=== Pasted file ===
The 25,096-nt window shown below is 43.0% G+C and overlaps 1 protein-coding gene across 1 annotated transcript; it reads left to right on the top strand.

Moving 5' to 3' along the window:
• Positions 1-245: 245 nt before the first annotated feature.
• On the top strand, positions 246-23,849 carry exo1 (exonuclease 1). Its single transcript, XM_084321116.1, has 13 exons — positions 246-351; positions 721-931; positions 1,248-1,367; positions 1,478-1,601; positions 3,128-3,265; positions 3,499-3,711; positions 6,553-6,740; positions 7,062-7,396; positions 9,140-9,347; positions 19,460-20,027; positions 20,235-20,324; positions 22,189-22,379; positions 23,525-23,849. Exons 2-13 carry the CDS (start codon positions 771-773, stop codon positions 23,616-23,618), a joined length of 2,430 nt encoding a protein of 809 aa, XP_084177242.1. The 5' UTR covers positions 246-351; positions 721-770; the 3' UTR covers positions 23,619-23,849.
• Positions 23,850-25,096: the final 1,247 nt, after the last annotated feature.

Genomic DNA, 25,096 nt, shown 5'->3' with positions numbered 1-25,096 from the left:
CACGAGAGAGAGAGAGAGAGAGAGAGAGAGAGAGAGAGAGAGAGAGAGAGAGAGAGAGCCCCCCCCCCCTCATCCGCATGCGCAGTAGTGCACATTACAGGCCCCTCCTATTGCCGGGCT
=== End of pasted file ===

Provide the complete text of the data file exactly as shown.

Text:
The 25,096-nt window shown below is 43.0% G+C and overlaps 1 protein-coding gene across 1 annotated transcript; it reads left to right on the top strand.

Moving 5' to 3' along the window:
• Positions 1-245: 245 nt before the first annotated feature.
• On the top strand, positions 246-23,849 carry exo1 (exonuclease 1). Its single transcript, XM_084321116.1, has 13 exons — positions 246-351; positions 721-931; positions 1,248-1,367; positions 1,478-1,601; positions 3,128-3,265; positions 3,499-3,711; positions 6,553-6,740; positions 7,062-7,396; positions 9,140-9,347; positions 19,460-20,027; positions 20,235-20,324; positions 22,189-22,379; positions 23,525-23,849. Exons 2-13 carry the CDS (start codon positions 771-773, stop codon positions 23,616-23,618), a joined length of 2,430 nt encoding a protein of 809 aa, XP_084177242.1. The 5' UTR covers positions 246-351; positions 721-770; the 3' UTR covers positions 23,619-23,849.
• Positions 23,850-25,096: the final 1,247 nt, after the last annotated feature.

Genomic DNA, 25,096 nt, shown 5'->3' with positions numbered 1-25,096 from the left:
CACGAGAGAGAGAGAGAGAGAGAGAGAGAGAGAGAGAGAGAGAGAGAGAGAGAGAGAGCCCCCCCCCCCTCATCCGCATGCGCAGTAGTGCACATTACAGGCCCCTCCTATTGCCGGGCT